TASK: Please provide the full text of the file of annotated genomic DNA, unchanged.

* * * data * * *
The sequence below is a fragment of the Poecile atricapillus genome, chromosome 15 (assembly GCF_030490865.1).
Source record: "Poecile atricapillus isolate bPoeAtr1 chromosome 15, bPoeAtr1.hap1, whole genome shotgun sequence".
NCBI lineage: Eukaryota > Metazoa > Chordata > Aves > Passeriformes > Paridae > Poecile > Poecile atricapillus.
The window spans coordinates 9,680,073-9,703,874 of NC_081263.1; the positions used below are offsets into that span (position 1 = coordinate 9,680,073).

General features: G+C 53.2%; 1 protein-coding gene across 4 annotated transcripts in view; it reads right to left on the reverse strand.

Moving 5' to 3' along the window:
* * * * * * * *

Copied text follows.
The sequence below is a fragment of the Poecile atricapillus genome, chromosome 15 (assembly GCF_030490865.1).
Source record: "Poecile atricapillus isolate bPoeAtr1 chromosome 15, bPoeAtr1.hap1, whole genome shotgun sequence".
NCBI lineage: Eukaryota > Metazoa > Chordata > Aves > Passeriformes > Paridae > Poecile > Poecile atricapillus.
The window spans coordinates 9,680,073-9,703,874 of NC_081263.1; the positions used below are offsets into that span (position 1 = coordinate 9,680,073).

General features: G+C 53.2%; 1 protein-coding gene across 4 annotated transcripts in view; it reads right to left on the reverse strand.

Moving 5' to 3' along the window: